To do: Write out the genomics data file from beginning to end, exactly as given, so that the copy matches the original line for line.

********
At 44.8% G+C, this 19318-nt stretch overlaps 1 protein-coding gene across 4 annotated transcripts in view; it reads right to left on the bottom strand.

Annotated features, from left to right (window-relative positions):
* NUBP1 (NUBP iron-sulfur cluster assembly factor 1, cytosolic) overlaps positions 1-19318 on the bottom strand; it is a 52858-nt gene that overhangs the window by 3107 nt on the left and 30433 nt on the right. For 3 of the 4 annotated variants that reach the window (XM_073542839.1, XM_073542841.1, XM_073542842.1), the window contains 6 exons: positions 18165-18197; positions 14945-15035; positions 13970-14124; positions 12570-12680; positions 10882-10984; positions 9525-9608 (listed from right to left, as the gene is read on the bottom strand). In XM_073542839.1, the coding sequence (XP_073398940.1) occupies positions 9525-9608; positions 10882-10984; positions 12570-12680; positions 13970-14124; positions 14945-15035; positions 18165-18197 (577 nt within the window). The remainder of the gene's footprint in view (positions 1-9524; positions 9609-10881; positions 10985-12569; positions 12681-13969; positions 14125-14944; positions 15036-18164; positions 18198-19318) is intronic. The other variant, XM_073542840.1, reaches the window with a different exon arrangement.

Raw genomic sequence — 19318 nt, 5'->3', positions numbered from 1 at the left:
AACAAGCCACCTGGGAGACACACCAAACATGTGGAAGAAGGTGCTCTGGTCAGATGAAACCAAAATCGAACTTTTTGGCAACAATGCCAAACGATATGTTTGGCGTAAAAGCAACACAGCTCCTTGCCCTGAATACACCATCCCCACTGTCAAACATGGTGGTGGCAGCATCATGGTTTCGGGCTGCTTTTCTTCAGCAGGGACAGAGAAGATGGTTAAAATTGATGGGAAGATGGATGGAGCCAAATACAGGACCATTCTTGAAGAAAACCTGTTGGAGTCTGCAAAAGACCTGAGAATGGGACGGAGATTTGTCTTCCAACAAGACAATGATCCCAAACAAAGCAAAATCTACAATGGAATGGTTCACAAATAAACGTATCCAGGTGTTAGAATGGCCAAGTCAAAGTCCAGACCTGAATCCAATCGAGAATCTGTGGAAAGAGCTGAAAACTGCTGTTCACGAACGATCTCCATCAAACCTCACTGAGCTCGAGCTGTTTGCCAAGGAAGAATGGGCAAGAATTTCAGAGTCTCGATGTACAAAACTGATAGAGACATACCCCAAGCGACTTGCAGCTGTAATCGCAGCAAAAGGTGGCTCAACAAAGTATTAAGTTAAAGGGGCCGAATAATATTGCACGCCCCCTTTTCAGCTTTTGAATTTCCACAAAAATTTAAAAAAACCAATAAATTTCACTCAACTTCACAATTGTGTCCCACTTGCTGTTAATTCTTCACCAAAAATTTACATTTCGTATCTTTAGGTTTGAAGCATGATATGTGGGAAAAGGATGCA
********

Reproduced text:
At 44.8% G+C, this 19318-nt stretch overlaps 1 protein-coding gene across 4 annotated transcripts in view; it reads right to left on the bottom strand.

Annotated features, from left to right (window-relative positions):
* NUBP1 (NUBP iron-sulfur cluster assembly factor 1, cytosolic) overlaps positions 1-19318 on the bottom strand; it is a 52858-nt gene that overhangs the window by 3107 nt on the left and 30433 nt on the right. For 3 of the 4 annotated variants that reach the window (XM_073542839.1, XM_073542841.1, XM_073542842.1), the window contains 6 exons: positions 18165-18197; positions 14945-15035; positions 13970-14124; positions 12570-12680; positions 10882-10984; positions 9525-9608 (listed from right to left, as the gene is read on the bottom strand). In XM_073542839.1, the coding sequence (XP_073398940.1) occupies positions 9525-9608; positions 10882-10984; positions 12570-12680; positions 13970-14124; positions 14945-15035; positions 18165-18197 (577 nt within the window). The remainder of the gene's footprint in view (positions 1-9524; positions 9609-10881; positions 10985-12569; positions 12681-13969; positions 14125-14944; positions 15036-18164; positions 18198-19318) is intronic. The other variant, XM_073542840.1, reaches the window with a different exon arrangement.

Raw genomic sequence — 19318 nt, 5'->3', positions numbered from 1 at the left:
AACAAGCCACCTGGGAGACACACCAAACATGTGGAAGAAGGTGCTCTGGTCAGATGAAACCAAAATCGAACTTTTTGGCAACAATGCCAAACGATATGTTTGGCGTAAAAGCAACACAGCTCCTTGCCCTGAATACACCATCCCCACTGTCAAACATGGTGGTGGCAGCATCATGGTTTCGGGCTGCTTTTCTTCAGCAGGGACAGAGAAGATGGTTAAAATTGATGGGAAGATGGATGGAGCCAAATACAGGACCATTCTTGAAGAAAACCTGTTGGAGTCTGCAAAAGACCTGAGAATGGGACGGAGATTTGTCTTCCAACAAGACAATGATCCCAAACAAAGCAAAATCTACAATGGAATGGTTCACAAATAAACGTATCCAGGTGTTAGAATGGCCAAGTCAAAGTCCAGACCTGAATCCAATCGAGAATCTGTGGAAAGAGCTGAAAACTGCTGTTCACGAACGATCTCCATCAAACCTCACTGAGCTCGAGCTGTTTGCCAAGGAAGAATGGGCAAGAATTTCAGAGTCTCGATGTACAAAACTGATAGAGACATACCCCAAGCGACTTGCAGCTGTAATCGCAGCAAAAGGTGGCTCAACAAAGTATTAAGTTAAAGGGGCCGAATAATATTGCACGCCCCCTTTTCAGCTTTTGAATTTCCACAAAAATTTAAAAAAACCAATAAATTTCACTCAACTTCACAATTGTGTCCCACTTGCTGTTAATTCTTCACCAAAAATTTACATTTCGTATCTTTAGGTTTGAAGCATGATATGTGGGAAAAGGATGCA